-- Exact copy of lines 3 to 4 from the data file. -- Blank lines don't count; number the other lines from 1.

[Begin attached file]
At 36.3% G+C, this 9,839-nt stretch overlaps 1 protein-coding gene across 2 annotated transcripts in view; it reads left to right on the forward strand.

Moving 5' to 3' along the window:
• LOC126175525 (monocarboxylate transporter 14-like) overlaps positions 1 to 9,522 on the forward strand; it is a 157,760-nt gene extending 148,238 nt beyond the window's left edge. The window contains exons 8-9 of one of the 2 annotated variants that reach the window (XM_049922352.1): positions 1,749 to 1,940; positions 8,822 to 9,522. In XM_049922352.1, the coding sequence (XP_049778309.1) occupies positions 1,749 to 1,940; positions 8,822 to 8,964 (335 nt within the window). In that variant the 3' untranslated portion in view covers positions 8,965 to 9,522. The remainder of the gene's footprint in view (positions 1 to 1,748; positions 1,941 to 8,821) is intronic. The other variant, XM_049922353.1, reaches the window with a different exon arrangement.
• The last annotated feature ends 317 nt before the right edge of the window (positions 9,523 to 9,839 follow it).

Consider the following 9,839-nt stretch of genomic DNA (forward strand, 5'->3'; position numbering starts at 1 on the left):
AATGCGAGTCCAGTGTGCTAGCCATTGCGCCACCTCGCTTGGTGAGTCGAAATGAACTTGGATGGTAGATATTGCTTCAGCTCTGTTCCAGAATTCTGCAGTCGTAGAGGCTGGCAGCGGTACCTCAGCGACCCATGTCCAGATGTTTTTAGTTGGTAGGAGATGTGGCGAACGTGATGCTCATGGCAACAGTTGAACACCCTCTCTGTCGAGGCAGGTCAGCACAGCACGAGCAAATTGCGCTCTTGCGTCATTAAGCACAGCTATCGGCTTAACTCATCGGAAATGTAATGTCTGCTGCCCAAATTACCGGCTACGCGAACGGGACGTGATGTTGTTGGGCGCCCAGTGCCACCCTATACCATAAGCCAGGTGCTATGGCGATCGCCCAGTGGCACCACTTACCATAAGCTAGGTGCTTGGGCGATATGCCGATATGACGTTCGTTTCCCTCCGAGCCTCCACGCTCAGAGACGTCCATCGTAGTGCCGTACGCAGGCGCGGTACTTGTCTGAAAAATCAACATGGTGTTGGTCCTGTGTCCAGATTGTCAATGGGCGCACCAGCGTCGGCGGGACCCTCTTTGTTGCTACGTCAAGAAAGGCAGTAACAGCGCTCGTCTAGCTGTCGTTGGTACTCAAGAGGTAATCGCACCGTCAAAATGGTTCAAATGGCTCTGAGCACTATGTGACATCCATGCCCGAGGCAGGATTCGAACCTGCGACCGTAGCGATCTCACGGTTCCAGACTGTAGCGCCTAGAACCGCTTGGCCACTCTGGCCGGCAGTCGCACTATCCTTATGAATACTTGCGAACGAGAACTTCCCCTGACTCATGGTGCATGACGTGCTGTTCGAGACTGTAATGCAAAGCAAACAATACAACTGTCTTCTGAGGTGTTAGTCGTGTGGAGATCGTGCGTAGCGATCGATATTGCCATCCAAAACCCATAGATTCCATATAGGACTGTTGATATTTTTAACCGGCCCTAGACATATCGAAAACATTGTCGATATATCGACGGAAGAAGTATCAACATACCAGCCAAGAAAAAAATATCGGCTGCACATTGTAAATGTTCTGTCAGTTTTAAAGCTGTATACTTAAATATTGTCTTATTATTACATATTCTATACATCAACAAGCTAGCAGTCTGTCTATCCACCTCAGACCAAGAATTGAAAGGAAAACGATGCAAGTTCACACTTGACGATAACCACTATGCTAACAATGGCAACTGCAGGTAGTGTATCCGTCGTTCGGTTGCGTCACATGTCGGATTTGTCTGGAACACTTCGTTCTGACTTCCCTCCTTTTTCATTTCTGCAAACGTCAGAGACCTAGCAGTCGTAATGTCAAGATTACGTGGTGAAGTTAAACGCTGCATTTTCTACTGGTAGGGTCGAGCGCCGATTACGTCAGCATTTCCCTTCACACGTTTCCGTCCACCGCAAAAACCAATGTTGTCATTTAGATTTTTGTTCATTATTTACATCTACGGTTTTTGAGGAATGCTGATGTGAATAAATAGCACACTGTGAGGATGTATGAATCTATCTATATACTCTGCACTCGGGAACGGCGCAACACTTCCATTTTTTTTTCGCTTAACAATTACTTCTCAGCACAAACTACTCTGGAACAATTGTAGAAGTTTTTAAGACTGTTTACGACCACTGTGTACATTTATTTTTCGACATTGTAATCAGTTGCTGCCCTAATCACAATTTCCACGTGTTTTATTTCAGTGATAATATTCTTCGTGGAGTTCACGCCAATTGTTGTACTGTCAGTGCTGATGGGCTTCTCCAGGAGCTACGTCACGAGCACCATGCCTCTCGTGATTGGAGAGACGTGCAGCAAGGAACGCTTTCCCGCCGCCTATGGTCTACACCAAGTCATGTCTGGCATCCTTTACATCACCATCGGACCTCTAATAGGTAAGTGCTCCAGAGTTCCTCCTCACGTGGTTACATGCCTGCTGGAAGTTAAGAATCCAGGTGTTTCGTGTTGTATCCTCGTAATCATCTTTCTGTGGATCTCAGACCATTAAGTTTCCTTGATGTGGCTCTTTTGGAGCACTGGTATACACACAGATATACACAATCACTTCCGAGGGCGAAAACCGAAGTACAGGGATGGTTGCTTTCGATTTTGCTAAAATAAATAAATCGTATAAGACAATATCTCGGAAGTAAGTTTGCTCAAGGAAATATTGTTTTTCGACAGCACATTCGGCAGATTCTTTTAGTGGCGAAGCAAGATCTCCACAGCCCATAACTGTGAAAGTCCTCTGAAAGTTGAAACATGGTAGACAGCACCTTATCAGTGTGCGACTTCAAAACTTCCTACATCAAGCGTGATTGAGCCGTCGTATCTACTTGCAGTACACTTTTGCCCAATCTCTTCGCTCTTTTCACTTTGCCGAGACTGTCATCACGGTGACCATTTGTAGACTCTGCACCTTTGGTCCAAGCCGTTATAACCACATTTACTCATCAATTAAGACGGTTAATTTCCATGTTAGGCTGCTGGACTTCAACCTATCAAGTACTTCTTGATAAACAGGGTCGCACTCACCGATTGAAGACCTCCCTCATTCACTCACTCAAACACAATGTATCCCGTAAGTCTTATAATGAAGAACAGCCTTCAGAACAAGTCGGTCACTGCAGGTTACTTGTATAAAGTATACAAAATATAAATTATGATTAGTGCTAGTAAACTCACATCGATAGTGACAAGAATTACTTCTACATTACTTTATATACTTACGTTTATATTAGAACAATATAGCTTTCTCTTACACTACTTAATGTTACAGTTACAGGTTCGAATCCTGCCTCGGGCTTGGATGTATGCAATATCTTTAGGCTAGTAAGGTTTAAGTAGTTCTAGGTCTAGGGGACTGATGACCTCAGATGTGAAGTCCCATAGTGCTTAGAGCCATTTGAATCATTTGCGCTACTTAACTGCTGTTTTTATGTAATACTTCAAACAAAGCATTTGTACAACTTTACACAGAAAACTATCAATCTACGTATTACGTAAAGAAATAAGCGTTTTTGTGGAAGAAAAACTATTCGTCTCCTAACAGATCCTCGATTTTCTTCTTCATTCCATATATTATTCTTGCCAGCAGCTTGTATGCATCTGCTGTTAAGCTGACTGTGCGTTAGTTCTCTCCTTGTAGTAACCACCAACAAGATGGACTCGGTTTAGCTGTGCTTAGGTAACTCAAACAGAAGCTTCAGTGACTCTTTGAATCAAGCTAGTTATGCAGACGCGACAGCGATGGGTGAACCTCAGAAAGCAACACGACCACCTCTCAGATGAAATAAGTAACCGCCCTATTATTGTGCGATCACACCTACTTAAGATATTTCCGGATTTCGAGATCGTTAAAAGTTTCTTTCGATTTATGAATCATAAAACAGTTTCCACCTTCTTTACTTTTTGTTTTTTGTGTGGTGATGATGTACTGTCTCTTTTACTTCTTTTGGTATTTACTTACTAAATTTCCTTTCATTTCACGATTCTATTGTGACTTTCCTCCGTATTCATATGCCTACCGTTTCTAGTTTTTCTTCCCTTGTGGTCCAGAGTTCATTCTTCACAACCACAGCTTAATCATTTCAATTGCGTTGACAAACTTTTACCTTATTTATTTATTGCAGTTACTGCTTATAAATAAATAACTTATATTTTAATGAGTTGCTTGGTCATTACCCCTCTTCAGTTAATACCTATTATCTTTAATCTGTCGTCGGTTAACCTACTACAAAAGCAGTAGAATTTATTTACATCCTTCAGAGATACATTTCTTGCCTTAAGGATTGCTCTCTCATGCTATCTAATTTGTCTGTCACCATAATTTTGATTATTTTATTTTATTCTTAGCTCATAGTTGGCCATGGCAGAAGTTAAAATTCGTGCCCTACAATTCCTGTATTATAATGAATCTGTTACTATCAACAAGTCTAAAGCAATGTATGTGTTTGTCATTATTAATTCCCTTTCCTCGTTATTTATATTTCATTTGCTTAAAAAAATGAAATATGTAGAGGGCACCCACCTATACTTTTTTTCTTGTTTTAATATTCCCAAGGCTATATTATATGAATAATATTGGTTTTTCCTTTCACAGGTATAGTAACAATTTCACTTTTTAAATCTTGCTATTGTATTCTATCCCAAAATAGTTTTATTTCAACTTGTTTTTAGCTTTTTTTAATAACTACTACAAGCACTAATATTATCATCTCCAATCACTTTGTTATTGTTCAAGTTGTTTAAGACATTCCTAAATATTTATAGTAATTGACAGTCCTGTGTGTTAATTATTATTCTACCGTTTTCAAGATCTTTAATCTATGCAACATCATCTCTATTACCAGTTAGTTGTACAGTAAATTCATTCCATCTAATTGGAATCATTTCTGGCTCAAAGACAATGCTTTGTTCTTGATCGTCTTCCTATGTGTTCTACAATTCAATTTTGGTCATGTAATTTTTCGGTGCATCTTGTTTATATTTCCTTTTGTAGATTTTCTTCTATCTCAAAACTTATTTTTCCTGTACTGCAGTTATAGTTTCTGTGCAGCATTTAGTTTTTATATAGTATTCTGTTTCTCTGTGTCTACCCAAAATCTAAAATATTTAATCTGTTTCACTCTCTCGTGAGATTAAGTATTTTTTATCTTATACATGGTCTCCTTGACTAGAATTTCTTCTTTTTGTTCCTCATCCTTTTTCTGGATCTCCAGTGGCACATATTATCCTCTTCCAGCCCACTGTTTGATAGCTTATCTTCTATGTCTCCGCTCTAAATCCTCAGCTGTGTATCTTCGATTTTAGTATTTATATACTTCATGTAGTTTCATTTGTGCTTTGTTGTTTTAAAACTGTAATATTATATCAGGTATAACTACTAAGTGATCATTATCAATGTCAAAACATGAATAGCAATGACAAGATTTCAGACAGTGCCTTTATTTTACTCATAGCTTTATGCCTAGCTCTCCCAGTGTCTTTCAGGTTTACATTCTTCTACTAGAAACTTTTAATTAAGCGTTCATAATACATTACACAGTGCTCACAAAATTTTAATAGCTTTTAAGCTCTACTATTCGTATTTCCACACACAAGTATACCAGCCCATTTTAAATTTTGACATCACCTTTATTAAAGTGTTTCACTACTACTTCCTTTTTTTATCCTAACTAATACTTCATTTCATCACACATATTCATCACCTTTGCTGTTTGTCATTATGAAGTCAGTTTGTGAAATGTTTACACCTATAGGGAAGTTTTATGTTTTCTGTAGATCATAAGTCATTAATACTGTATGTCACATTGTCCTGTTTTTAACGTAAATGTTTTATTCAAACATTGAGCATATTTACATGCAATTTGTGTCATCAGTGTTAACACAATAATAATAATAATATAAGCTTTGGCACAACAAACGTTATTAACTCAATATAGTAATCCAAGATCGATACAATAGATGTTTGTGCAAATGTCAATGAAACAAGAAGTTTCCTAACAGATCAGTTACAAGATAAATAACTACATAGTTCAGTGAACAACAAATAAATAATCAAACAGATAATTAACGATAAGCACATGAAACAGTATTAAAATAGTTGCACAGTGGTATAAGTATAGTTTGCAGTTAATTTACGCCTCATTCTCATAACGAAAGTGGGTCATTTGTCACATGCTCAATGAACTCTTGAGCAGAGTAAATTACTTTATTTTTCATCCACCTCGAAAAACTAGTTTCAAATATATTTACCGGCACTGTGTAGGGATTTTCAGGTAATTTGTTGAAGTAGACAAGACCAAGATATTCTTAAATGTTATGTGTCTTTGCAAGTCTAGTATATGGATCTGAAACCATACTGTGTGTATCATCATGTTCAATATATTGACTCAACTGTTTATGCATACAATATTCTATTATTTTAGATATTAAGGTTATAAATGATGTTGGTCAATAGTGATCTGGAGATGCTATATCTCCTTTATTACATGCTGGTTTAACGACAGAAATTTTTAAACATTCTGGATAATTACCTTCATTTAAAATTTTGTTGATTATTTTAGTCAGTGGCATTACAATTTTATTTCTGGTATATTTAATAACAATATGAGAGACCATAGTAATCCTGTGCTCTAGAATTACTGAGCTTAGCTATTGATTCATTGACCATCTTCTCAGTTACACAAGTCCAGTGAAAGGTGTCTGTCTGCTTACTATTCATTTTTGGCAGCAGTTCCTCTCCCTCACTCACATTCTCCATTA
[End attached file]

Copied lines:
• LOC126175525 (monocarboxylate transporter 14-like) overlaps positions 1 to 9,522 on the forward strand; it is a 157,760-nt gene extending 148,238 nt beyond the window's left edge. The window contains exons 8-9 of one of the 2 annotated variants that reach the window (XM_049922352.1): positions 1,749 to 1,940; positions 8,822 to 9,522. In XM_049922352.1, the coding sequence (XP_049778309.1) occupies positions 1,749 to 1,940; positions 8,822 to 8,964 (335 nt within the window). In that variant the 3' untranslated portion in view covers positions 8,965 to 9,522. The remainder of the gene's footprint in view (positions 1 to 1,748; positions 1,941 to 8,821) is intronic. The other variant, XM_049922353.1, reaches the window with a different exon arrangement.
• The last annotated feature ends 317 nt before the right edge of the window (positions 9,523 to 9,839 follow it).